[Stop-traffic] News/Sri Lanka: Sri Lanka urged to tackle child trafficking

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Subject: [Stop-traffic] News/Sri Lanka: Sri Lanka urged to tackle child trafficking
From: Melanie Orhant (morhant@igc.org)
Date: Tue Jan 23 2001 - 10:05:57 EST


            FOCUS: Sri Lanka urged to tackle child trafficking

KY 03/Jan/01 2:00 AM

  The Associated Press.

    COLOMBO, Jan. 3 (Kyodo) -- By: Hilary Rajakarunanayake Trafficking and
abusing children is on the increase at an alarming pace in Sri Lanka and
experts urge the public sector to create coordinated actions to tackle the
problem.
    Most of the child trafficking in Sri Lanka takes place within the
country, and children who live with their parents are taken for physical
labor, Harendra de Silva, chairman of the National Child Protection
Authority (NCPA) reported recently.
    "These children are invariably prone to abuse of various forms," de
Silva said at the beginning of a program against child trafficking. The
International Labor Organization (ILO) and the International Program for
Eradication of Child Labor (IPEC) launched the subregional program for Sri
Lanka, Nepal and Bangladesh.
    "Children are taken for domestic labor from estate areas such as
Madawachchiya and Anuradhapura. They are taken to beaches of Hikkaduwa,
Negombo and other coastal areas, not merely to serve foreign pedophiles,
but also to serve the locals as well," he said.
    Child pornography is also a big issue in Sri Lanka, he pointed out.
    "A new form of sexual abuse targeting children has come up. Even though
children are not shown in pictures, literature includes children," de Silva
said, adding that promotes incest and seduction of children.
    The NCPA chairman went on to say the Police Department, court protection
and rehabilitation services should play a key role to combat child
trafficking.
    The latest statistics reveal there are more than 100,000 child vagrants
in Sri Lanka below the age of 16.
    Many work like slaves in tea kiosks, small restaurants and as domestic
servants under pathetic and unpleasant conditions.
    Some girls and boys are used by drug dealers and smugglers to transport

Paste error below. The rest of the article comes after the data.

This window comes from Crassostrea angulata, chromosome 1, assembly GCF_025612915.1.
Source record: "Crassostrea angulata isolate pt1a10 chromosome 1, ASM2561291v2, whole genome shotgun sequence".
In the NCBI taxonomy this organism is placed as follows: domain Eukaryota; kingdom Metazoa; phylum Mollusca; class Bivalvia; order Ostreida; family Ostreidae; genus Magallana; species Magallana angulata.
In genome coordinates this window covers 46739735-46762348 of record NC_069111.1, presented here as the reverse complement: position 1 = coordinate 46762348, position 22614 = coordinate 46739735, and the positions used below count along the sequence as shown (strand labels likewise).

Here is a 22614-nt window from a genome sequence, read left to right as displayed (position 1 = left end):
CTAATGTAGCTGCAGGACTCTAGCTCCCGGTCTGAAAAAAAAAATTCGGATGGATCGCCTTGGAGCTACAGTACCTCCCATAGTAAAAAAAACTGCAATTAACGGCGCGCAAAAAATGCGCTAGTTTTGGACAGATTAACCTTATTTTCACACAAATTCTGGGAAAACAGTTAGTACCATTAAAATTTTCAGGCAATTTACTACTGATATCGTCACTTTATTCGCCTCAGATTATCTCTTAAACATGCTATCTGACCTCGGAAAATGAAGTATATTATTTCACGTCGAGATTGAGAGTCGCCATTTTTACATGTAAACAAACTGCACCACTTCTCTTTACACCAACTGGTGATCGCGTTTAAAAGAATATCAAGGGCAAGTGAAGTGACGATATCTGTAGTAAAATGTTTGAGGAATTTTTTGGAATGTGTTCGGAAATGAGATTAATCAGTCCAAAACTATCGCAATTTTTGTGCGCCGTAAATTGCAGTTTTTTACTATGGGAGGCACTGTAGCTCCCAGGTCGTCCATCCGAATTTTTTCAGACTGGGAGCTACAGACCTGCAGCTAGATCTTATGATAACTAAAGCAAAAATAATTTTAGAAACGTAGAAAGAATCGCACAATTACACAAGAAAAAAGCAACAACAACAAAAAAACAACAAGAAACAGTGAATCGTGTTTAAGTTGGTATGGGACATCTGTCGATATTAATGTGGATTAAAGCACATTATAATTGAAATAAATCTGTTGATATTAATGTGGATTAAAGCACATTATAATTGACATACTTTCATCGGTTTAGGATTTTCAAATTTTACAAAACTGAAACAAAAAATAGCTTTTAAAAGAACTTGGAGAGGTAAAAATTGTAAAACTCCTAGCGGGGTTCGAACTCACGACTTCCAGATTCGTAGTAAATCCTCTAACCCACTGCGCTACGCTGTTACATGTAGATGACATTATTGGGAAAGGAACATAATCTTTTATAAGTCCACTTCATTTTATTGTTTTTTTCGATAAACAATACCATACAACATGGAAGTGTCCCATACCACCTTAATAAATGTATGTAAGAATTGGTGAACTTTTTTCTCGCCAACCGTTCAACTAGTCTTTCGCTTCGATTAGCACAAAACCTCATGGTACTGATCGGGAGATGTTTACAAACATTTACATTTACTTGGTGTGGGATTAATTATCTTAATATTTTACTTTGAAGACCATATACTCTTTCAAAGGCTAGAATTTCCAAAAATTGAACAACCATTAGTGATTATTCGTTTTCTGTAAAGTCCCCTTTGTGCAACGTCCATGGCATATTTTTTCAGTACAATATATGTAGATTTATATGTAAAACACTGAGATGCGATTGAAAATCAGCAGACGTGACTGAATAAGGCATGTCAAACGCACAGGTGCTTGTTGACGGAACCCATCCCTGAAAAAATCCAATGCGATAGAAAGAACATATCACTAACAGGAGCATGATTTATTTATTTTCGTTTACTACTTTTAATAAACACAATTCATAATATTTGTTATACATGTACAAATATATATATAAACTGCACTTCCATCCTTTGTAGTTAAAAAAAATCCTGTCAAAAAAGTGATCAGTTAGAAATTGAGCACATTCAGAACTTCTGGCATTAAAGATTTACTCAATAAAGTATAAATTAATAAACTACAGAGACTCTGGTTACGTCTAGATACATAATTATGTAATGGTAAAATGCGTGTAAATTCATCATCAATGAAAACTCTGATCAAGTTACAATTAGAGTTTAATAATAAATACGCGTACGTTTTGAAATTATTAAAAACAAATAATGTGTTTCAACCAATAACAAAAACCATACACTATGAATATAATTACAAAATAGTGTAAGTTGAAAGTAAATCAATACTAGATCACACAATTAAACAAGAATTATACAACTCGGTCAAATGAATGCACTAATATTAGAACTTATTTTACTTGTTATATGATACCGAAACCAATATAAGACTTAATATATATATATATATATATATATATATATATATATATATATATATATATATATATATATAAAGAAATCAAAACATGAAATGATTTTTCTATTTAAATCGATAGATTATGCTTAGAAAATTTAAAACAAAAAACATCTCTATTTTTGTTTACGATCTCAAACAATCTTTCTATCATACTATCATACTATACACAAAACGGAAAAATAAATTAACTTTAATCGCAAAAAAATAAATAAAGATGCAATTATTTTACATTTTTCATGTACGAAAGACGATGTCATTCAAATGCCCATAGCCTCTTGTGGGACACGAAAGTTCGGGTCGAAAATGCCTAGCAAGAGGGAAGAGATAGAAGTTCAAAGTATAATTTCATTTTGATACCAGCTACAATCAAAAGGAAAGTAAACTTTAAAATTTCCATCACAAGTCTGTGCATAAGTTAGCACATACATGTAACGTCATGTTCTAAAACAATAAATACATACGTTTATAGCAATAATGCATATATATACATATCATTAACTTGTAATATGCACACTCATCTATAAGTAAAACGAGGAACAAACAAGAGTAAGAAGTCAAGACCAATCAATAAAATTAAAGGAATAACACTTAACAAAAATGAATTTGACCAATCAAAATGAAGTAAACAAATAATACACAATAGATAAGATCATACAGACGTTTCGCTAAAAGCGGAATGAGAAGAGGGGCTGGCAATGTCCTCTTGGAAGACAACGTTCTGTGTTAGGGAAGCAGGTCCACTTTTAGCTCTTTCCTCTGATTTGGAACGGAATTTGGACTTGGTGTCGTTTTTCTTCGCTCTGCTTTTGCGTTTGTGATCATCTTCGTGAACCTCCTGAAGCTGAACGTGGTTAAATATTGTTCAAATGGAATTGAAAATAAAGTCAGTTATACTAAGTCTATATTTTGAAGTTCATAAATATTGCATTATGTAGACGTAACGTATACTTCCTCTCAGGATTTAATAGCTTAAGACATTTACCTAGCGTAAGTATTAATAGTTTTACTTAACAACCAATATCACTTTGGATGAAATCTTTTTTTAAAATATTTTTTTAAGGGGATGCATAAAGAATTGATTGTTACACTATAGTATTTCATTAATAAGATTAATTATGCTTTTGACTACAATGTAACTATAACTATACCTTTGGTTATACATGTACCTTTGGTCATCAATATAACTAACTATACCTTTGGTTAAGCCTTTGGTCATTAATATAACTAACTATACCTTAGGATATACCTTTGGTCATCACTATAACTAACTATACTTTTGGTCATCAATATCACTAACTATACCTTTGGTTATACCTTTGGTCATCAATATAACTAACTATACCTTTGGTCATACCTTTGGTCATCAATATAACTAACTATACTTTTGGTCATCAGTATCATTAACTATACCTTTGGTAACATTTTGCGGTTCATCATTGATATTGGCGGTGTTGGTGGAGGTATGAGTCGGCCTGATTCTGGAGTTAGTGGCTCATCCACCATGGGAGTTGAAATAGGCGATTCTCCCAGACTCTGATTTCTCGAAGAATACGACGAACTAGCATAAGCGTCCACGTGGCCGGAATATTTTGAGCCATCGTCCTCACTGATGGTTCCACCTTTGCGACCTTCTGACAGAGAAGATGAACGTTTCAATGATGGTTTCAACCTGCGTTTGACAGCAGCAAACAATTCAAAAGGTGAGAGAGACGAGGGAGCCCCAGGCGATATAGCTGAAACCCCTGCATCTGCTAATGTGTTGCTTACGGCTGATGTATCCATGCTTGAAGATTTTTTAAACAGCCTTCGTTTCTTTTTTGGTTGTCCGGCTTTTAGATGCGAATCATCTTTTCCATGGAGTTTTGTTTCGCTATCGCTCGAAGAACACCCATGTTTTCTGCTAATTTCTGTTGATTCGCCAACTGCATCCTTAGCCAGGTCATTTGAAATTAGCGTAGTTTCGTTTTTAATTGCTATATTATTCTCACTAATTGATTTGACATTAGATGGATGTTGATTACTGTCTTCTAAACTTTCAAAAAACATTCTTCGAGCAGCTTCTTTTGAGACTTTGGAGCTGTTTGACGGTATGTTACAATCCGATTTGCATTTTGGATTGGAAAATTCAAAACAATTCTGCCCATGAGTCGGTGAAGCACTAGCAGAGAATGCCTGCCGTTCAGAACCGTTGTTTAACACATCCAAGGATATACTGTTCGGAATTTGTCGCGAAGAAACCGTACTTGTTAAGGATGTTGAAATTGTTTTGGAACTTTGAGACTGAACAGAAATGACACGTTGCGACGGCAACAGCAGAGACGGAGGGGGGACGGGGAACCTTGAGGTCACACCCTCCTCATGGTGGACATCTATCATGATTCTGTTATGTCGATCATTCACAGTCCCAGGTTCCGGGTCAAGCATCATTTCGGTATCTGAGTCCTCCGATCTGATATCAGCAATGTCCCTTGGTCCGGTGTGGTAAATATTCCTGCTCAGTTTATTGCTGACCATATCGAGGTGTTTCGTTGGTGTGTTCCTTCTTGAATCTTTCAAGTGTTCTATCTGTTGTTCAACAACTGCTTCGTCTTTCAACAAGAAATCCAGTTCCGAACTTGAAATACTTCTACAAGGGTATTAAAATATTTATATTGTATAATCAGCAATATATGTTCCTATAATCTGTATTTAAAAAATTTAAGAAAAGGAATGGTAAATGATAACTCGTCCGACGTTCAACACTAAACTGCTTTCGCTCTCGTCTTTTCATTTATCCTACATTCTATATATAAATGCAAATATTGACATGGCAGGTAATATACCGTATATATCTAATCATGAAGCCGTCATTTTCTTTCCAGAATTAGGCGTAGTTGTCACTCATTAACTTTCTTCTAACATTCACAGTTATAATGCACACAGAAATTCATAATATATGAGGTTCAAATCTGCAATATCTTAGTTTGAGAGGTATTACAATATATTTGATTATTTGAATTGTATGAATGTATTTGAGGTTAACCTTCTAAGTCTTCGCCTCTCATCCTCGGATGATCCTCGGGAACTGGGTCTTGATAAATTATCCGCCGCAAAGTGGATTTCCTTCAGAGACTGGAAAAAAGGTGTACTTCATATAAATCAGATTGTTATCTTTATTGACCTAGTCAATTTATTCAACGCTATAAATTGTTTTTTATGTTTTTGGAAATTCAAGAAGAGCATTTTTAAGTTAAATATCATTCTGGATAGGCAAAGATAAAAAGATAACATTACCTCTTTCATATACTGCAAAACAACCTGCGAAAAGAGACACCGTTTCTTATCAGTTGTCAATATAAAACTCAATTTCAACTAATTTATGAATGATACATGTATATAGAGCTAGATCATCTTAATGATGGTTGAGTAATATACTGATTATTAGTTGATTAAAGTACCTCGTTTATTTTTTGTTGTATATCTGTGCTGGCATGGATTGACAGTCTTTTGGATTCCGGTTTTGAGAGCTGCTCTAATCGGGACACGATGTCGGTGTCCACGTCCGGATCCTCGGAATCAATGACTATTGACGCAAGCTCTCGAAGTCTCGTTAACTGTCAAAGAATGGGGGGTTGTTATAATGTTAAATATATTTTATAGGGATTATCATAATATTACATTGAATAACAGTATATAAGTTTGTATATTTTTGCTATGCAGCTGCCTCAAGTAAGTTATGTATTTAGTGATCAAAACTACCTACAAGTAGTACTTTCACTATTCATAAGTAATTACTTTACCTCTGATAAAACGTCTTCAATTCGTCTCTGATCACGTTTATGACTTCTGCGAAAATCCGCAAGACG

and sell drugs and contraband goods and some are used to beg on the
streets.
    Almost none of the children are able to go to school and children, both
male and female and as young as 11, are forced into brothels.
    Additionally, the rebel Liberation Tigers of Tamil Eelam often use young
boys and girls as child soldiers.
    And the figures are increasing day by day.
    The government has passed legislation in parliament against employment
of children in any form, but the legislation is still quite ineffective
because of police bribery, corruption and the use of political clout and
influence to avoid prosecution.
    De Silva said awareness must be created within society not merely to say
"child labor is bad, but also to create an active awareness in preventing
it."
    Labor Minister Alavi Moulana, who was also at the launch of the program,
echoed de Silva on the necessity of creating an awareness in society,
particularly among women who travel to Middle Eastern countries in search
for employment.
    Women should realize the dangers of leaving their young children in the
care of others such as relatives or friends, the minister said, because
those children are prone to harassment and abuse.
    "Any form of child labor is traumatic for the child," and a wide range
of criminal offenses against the child," Moulana warned.
    Tine Staermose, chief technical adviser for the project, said the
program is set for two years.
    She said the project aims to contribute to the abolition of child
trafficking, which is "the worst form of child labor."
    The project will cover four areas.
    Research and documentation will collect information and undertake
assessment reports that will serve as the basis for finalizing various
program activities.
    The remaining two areas are institutional development and national
capacity building.
    "Direct ways of preventing, protecting and rehabilitating child victims
of trafficking and subregional cooperation and joint action, will also be
considered," Staermose said.
    The project will also advocate inter-country framework and cooperation,
which will include the promotion of subregional positions against
trafficking, she said.
    Staermose said the project will also include national communication
programs and promote networks and alliances against the trafficking of
children.
    "The obvious reality is that women and girls are the primary victims of
trafficking. It is the project's aim to ensure that the action programs
will find opportunities for young girls to improve their lives and their
prospects and have better control over issues that concern them," she
added.

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